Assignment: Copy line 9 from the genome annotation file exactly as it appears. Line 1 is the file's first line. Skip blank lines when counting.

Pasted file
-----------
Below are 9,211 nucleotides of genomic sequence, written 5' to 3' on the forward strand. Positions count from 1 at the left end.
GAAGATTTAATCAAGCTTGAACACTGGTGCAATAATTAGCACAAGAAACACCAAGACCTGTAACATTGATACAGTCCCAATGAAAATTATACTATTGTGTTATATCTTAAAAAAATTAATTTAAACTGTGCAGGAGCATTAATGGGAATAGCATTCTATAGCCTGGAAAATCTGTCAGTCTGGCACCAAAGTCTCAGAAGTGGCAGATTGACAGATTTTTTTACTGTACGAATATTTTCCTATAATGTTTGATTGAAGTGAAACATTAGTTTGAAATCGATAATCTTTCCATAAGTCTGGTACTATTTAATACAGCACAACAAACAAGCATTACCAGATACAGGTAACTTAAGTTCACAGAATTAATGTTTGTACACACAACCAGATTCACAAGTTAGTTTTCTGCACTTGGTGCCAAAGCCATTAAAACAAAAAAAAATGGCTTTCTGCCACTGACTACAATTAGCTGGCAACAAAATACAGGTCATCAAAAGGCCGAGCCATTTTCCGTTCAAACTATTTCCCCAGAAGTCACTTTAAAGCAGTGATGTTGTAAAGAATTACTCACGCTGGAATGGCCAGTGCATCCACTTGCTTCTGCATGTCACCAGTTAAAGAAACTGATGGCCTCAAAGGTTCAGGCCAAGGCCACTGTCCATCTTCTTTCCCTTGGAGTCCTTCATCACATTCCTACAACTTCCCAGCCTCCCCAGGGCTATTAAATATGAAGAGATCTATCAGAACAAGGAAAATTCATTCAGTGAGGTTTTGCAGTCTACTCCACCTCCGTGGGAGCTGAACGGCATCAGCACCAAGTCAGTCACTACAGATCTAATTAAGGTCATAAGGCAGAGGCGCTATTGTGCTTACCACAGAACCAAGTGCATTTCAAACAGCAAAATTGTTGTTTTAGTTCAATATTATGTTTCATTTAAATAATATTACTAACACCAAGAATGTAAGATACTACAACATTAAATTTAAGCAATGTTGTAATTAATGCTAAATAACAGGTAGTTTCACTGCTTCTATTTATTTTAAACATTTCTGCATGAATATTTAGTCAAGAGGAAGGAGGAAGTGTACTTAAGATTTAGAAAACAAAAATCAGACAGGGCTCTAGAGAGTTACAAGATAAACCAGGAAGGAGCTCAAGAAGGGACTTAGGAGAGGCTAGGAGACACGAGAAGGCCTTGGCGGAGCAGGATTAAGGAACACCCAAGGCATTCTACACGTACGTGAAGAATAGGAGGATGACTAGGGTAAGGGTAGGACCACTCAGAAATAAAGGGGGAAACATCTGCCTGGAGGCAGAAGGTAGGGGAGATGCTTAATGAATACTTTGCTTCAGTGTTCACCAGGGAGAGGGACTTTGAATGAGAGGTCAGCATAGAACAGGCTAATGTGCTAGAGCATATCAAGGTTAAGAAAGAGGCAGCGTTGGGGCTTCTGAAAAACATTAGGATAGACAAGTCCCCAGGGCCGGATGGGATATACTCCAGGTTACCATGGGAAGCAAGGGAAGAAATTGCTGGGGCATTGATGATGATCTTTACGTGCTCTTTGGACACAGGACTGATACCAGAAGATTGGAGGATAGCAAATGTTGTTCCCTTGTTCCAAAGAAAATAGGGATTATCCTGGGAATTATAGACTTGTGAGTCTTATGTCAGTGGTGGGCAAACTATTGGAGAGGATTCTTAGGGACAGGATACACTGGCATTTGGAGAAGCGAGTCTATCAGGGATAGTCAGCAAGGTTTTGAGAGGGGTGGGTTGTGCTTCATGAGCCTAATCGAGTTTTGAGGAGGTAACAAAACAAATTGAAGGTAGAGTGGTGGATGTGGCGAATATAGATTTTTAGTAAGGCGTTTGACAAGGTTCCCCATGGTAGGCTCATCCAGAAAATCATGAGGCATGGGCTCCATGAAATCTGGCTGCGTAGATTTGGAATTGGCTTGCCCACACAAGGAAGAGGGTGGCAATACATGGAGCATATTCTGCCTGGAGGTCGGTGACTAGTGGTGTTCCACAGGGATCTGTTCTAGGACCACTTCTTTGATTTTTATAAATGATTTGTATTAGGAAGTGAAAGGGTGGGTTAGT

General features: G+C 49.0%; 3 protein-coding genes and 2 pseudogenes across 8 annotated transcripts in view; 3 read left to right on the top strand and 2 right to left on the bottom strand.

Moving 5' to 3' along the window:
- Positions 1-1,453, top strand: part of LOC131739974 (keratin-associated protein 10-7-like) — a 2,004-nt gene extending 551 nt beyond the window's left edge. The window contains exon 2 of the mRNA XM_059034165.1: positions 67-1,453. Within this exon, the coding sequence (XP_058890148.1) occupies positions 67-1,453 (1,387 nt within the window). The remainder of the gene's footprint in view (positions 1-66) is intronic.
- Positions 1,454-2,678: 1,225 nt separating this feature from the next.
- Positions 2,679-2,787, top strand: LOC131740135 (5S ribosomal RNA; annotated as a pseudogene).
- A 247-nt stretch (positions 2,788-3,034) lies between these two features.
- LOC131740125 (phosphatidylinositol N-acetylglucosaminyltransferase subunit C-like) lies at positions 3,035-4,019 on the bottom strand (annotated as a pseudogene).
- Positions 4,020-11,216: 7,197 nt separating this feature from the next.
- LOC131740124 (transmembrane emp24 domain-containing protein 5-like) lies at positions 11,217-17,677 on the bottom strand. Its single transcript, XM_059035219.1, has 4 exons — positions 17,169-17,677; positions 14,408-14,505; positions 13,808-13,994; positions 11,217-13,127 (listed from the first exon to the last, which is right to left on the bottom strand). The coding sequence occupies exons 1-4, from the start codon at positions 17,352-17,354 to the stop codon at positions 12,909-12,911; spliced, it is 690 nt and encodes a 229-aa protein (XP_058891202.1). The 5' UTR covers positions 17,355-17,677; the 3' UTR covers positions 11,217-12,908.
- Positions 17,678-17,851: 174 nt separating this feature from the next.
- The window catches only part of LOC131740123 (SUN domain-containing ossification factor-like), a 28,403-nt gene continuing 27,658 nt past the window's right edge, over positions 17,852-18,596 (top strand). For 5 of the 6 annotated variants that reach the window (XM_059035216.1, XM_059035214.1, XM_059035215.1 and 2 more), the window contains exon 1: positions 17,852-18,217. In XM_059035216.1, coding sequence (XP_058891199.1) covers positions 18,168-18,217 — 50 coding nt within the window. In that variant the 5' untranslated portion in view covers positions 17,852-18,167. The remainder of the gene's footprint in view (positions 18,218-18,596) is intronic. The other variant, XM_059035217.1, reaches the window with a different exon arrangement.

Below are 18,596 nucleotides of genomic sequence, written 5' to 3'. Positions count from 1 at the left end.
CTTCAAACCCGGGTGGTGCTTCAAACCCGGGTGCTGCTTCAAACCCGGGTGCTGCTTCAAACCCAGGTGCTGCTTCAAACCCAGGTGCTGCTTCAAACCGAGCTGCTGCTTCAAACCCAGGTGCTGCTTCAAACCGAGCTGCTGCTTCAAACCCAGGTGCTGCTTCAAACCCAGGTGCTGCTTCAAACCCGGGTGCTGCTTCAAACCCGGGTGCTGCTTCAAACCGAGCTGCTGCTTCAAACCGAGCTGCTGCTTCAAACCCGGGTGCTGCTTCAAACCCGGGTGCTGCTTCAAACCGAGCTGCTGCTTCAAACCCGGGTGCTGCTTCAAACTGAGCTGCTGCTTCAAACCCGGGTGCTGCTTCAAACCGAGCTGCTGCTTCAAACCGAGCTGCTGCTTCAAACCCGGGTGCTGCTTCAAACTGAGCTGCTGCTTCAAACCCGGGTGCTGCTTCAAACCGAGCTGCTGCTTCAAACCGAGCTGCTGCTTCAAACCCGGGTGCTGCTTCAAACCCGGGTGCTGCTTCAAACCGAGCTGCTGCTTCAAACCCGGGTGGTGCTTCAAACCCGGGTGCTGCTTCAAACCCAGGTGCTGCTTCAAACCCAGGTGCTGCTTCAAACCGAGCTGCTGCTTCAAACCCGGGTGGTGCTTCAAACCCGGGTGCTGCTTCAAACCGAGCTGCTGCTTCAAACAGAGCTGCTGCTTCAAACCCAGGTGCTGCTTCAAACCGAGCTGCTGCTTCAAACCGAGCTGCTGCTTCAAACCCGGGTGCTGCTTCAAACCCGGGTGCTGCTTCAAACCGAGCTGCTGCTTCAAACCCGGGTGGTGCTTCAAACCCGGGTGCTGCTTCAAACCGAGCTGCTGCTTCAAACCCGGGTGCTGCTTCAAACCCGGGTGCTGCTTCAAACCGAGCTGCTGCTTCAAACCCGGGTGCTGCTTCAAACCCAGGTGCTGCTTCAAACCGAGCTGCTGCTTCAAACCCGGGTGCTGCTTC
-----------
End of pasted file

- LOC131740125 (phosphatidylinositol N-acetylglucosaminyltransferase subunit C-like) lies at positions 3,035-4,019 on the bottom strand (annotated as a pseudogene).